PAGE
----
Q. I boiled a turkey carcass to make some broth. After one hour of simmering my white enameled saucepot was stained with a pink line. Could it be an additive in the feed, like a colorant? Only bleach removed the pink line.
A. Marigold petals are incorporated into chicken feed to make subcutaneous fat yellow. Purdue chickens are one example: yellow, raw birds look healthier to the consumer than do pale birds. There is no need, however, to attempt to make flesh pink, as it already comes that way.
The pink color you have witnessed is more likely from nitrosomyoglobin. This is a derivative of the pigment myoglobin we animals synthesize in each muscle cell. We use it to transfer oxygen from the blood into the areas of the cell where respiratory reactions occur. What has happened is probably this: you roasted the bird in a gas oven. When organic substances such as natural gas burn, they produce nitrogen oxides. These react with the myoglobin in the cells just under the skin of the animal. That's why turkey breast looks pink at the surface. If you do not have a gas oven, then the nitrogen oxides are coming from another source.
As you boil the skin and bones for soup, these pigments are gradually extracted from the cells and, being more fat-soluble than water-soluble, they float in the fat layer at the top of the pot. The enamel, being composed of metal oxides that are by nature reactive, binds those pigments. Bleach is a strong oxident and would cause the disintegration of the pigments and consequent loss of color.
Q. The Crock-Pot has been in constant use in our two-person household for years now. We use it for making stews of all kinds. We eat two portions, then freeze the remainder in boilable plastic bags. When reheated, however, the originally smooth gravy invariably turns watery and thin. Why?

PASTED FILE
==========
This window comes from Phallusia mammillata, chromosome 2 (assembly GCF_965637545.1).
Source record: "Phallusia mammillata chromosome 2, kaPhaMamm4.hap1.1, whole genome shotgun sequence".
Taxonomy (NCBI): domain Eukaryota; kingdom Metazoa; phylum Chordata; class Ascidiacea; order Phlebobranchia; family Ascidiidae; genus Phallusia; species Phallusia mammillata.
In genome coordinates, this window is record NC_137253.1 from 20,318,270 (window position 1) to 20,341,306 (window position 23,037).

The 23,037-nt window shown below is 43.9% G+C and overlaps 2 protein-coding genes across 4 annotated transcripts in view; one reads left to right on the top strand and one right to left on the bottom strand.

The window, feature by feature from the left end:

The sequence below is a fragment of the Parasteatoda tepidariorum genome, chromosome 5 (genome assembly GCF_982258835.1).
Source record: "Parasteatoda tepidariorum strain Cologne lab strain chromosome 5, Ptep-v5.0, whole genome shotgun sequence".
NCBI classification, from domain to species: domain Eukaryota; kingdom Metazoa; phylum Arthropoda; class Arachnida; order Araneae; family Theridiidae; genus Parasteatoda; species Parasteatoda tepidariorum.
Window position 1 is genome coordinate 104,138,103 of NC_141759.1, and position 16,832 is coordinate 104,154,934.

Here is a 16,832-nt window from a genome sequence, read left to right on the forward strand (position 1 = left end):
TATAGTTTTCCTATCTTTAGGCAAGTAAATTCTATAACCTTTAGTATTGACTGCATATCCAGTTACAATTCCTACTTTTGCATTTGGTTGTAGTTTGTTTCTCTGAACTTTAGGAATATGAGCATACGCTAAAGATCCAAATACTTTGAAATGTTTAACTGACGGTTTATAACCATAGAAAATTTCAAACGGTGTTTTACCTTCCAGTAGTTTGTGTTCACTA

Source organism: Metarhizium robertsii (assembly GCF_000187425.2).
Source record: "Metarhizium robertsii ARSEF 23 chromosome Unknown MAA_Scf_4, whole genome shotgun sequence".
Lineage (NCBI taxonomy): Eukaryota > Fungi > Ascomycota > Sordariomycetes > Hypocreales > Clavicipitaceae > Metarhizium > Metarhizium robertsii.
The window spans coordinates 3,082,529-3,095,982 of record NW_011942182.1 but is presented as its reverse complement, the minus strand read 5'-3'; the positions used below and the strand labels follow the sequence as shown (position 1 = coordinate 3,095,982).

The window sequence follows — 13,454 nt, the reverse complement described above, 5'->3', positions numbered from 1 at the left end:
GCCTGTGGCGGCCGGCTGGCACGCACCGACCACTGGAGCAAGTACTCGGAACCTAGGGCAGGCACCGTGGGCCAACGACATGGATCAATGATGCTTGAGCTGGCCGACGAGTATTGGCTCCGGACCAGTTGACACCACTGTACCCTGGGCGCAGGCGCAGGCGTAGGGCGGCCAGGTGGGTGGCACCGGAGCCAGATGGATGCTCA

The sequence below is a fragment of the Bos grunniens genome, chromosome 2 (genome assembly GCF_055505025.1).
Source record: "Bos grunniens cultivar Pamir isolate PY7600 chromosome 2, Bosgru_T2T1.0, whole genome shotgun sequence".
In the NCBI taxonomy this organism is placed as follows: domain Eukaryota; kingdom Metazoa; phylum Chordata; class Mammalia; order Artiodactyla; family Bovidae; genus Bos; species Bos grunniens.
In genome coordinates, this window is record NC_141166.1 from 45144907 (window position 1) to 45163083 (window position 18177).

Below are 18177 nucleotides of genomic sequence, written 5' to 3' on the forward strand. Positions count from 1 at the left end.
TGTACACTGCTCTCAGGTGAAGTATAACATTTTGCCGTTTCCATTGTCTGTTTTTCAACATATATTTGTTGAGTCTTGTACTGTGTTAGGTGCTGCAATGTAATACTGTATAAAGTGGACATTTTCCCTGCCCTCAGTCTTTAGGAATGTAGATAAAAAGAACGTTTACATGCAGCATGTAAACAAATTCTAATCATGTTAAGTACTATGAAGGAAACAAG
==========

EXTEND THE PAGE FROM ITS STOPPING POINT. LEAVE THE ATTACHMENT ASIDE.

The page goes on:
A. You are faced with a problem that the food industry solved years ago. The solution, however, is not available to anyone but a food company.
What you need is a modified starch. Food chemists discovered years ago how to cross-link starch molecules. This prevented a reaction called retrogradation, which is responsible for your watery, reheated stews.
The starch molecule -- if it were visible -- would resemble a tree. Portions of it are linear and unbranched, like the trunk. Other portions are heavily branched, like the treetop. When starch absorbs water, a process called gelatinization, the branched portions bind water molecules and thicken the sauce. If you freeze, then thaw the sauce, however, the trunk of linear portions stack on top of each other and the branched portions lose their ability to hold the water. The water leaves the starch molecules and the entire solution turns thin again. It has retrograded.
Cross-linking the starch molecules prevents the trunk portions from stacking when the sauce is thawed. The ability to resist freezing and thawing is called "freeze-thaw stability."
The starch industry -- jealous of its secrets and not seeing a lucrative market -- won't sell the starch unless it's combined with other ingredients. Bakers, for example, use instant custard mixes with starches that have freeze-thaw stability.
The only solution I see is to use a starch-thickened, canned soup. But you'd have to use so much that its flavor would predominate. By the description of the stews you enjoy, I don't think you'd seriously consider using canned soup.
Q. I don't drink alcohol, nor do I want it in my fruitcakes. Every recipe seems to call for rum or whiskey as a "marinade" for the candied fruit. Is there some way (an extract, perhaps) of getting rum or whiskey flavor without the alcoholic "kick"?
A. The alcohol -- rum or whiskey -- is quite unnecessary for softening candied fruits; they come soft enough. Furthermore, I haven't tasted a fruitcake into which or whiskey was baked that showed the liquor's flavor. There are so many other, more powerful flavors, such as ground cloves and allspice, that mask the rum and the whiskey. Instead, the liquors contribute to a flavor blend. Leaving them out would -- at the worst -- alter flavor a tad. Hence, no use using extracts, whose flavors are deficient, to say the least. If the amount of liquor used is more than 2 tablespoons, substitute another liquid -- say a fruit juice such as apricot nectar.
Some diehard fruitcake bakers wrap their products in cloths soaked in liquor. Then, of course, the alcohol makes a tremendous difference in flavor. For that purpose, there would be no effective substitute.